When Men only were Men

Mariner is on a holiday break, that is, current news is not an item of interest. Rather, he has taken his own advice from his last post: take a break. Nevertheless, one has curiosity about things – perhaps more so because one is not stuck on the current events train.

Mariner has an ongoing interest in those eras of civilization when humans were on their own, ‘when men only were men’ so to speak. This means that Homo sapiens had no oil, no plastic, no corporations producing chemicals, no seed catalogs, no banks, no cash, only scant precursors of small band government, and languages of limited but pragmatic nature. Writing was simplistic and glyphic in nature. These times were the original good old days.

When one searches for these simplistic times, one is painfully aware of the abuse that destroys their existence as civilization moves from one era to another. The Native American is a clear example of a culture that still was balanced with its environment and its culture was based on what the environment provided day to day. Then a later ‘advanced’ civilization discovered this simple culture and, as always, trashed it.

There aren’t many places on the planet where we can observe that time when men only were men because their simple artifacts don’t last very long and easily are run over by later ‘civilized’ necessities. Perhaps the defining aspect of these primitive cultures is that the cultures were bound by an ethical relationship with the environment called net-zero: in the long run, nature was not permanently destroyed; nothing was taken from nature that could not be returned to nature.

One area of the planet which still reflects its ancient mores and practices is the region known as The Steppe. The Steppe is a belt of grassland that extends 5,000 miles from Hungary in the west through Ukraine and Central Asia to Manchuria in the east. Mountain ranges divide the Steppe into three regions and three different weather conditions. The one of most interest to mariner is the easternmost portion, running from the Altai Mountains in the west to the Greater Khingan Range adjacent to China. A small part of the region is Mongolia. Weather in eastern Steppe is among the severest on Earth encompassing desert-like summers, deep frozen winters and yearlong winds comparable to the Santa Ana winds in California. Among several geographically isolating features, weather is a major factor causing retardation of major industrial advancements found elsewhere.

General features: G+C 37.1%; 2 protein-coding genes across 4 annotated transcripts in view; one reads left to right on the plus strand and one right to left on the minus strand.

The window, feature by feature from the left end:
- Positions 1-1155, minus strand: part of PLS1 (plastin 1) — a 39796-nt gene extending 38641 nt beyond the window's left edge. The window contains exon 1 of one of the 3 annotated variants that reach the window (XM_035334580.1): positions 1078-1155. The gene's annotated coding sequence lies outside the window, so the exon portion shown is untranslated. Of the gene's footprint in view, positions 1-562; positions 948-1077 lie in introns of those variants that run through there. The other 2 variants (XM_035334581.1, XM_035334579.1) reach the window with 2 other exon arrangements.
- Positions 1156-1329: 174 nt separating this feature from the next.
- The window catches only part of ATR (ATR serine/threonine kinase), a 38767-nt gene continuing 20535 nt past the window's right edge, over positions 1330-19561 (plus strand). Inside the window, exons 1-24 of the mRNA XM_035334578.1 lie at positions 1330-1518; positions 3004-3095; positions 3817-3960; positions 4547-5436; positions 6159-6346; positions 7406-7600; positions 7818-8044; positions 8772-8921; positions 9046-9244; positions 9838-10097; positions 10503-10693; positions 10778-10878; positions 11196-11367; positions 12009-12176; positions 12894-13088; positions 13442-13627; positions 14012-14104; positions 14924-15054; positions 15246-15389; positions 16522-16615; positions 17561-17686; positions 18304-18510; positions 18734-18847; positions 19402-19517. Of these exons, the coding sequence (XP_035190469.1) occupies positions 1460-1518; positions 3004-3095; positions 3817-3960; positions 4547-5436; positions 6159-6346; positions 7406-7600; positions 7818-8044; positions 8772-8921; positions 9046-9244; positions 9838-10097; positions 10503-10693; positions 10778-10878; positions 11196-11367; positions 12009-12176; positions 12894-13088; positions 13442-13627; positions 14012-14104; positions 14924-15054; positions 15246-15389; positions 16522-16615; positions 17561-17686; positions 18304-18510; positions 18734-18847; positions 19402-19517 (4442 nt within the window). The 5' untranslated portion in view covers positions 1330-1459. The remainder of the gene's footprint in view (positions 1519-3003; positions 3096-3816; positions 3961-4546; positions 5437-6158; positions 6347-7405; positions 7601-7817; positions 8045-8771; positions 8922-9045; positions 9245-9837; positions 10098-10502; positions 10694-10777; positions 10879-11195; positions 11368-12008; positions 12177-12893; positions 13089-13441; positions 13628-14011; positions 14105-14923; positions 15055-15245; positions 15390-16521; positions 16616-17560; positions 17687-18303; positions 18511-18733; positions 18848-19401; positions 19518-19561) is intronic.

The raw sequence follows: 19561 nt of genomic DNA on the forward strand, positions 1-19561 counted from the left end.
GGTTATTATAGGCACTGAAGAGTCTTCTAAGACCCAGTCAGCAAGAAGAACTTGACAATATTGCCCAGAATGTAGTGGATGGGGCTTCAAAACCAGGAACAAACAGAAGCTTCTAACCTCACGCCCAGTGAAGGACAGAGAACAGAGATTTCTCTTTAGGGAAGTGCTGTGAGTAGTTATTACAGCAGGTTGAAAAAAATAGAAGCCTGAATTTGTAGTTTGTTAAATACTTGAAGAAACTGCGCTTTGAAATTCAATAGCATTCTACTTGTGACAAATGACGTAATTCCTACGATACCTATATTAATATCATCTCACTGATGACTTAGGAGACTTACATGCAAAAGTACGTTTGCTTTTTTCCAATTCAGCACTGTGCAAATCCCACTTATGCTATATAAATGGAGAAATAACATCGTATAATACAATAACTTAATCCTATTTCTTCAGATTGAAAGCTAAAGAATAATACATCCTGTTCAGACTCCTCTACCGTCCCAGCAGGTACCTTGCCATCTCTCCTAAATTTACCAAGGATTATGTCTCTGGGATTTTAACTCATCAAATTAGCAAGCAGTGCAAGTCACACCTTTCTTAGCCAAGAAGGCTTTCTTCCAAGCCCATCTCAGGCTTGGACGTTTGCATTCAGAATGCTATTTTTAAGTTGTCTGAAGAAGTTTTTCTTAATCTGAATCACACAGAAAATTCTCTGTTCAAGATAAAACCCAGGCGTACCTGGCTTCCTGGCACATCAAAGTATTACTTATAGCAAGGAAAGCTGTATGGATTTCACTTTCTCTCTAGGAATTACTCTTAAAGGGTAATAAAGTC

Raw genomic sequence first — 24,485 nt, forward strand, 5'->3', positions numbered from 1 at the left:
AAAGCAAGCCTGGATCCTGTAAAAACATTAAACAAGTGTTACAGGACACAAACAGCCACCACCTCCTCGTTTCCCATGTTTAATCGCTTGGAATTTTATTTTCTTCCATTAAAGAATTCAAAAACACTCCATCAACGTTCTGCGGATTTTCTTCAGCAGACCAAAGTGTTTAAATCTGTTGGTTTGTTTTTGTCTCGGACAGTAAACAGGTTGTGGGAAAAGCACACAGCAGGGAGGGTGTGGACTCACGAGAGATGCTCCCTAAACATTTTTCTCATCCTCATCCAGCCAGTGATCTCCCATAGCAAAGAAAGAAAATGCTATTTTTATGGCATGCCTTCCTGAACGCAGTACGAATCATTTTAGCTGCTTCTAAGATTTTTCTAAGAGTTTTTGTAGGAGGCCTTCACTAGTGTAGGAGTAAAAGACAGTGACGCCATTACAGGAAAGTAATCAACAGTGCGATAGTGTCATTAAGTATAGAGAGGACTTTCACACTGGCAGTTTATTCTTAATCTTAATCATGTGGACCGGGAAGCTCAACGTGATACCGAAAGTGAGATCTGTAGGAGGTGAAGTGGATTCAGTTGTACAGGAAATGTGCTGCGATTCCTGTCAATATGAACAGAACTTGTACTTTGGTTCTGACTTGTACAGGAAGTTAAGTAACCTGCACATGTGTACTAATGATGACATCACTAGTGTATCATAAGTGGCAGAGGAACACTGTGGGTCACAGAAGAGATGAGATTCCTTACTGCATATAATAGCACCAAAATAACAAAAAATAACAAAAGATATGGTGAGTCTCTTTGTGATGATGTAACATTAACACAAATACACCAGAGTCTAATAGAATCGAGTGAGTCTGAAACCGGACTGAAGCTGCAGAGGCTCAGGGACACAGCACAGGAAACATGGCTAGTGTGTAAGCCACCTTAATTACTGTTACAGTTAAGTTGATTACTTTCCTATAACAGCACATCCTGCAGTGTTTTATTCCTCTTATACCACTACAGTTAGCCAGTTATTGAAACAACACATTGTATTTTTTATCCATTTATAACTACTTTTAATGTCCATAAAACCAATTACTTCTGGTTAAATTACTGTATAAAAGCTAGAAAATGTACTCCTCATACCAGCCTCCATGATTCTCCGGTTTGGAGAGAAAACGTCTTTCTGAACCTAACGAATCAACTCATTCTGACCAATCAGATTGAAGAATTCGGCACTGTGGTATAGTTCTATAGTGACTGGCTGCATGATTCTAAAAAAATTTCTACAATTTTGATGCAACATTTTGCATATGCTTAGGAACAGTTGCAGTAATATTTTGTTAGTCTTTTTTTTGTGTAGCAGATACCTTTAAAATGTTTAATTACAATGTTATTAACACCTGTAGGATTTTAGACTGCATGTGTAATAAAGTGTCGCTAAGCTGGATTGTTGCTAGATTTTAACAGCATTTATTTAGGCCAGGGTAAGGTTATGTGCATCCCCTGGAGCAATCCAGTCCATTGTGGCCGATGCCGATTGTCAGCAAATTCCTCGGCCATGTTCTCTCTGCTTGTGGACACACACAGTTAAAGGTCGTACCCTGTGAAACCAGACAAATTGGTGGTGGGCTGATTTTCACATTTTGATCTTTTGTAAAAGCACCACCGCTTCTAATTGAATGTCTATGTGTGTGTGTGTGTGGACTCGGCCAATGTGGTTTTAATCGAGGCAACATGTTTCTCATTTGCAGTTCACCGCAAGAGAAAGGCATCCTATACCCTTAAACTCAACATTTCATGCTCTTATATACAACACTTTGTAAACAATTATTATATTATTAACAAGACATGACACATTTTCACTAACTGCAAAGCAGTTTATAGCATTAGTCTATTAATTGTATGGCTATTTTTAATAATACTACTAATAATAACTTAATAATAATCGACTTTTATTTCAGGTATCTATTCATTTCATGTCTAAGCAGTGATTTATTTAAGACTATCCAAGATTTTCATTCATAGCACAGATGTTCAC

The critical development that eventually distinguished life on the Steppe was the domestication of horses which occurred in prehistoric times and prevails today. In fact, the Silk Road traveled the southern areas of the Steppe through most of the ‘–stan’ nations. Using horses and later camels, the natives of the Steppe were the first trucking company – sans 18-wheelers.

Natives away from the few modern cities still are nomadic. The only improvement allowed by them is the portable yurt, an improvement over skins and poles. Despite this modern improvement, their culture remains very much as it has across the centuries. Even with the inundation of electronic communication, the eastern Steppe remains virtually unchanged. Wikipedia facts: The poor access to the Internet in the countryside has been a reason behind designating Mongolian countryside as a digital detox location for the tech-tired tourists. Internet users: 16.4% of the population, 152nd in the world (2012).

There are seven ‘-stan’ nations: Pakistan, Afghanistan, Turkmenistan, Uzbekistan, Kazakhstan, Kyrgyzstan, and Tajikistan. Because of their location amid deserts and harsh weather, modern dissolution of the cultures is minimal. Two of them, Pakistan and Afghanistan, have not been so lucky.

If one wishes to learn something entirely new about the Earth’s cultures and is tired of Western Civ, ancient Greeks, Romans, tsars and dynasties, visit the Steppe.

Ancient Mariner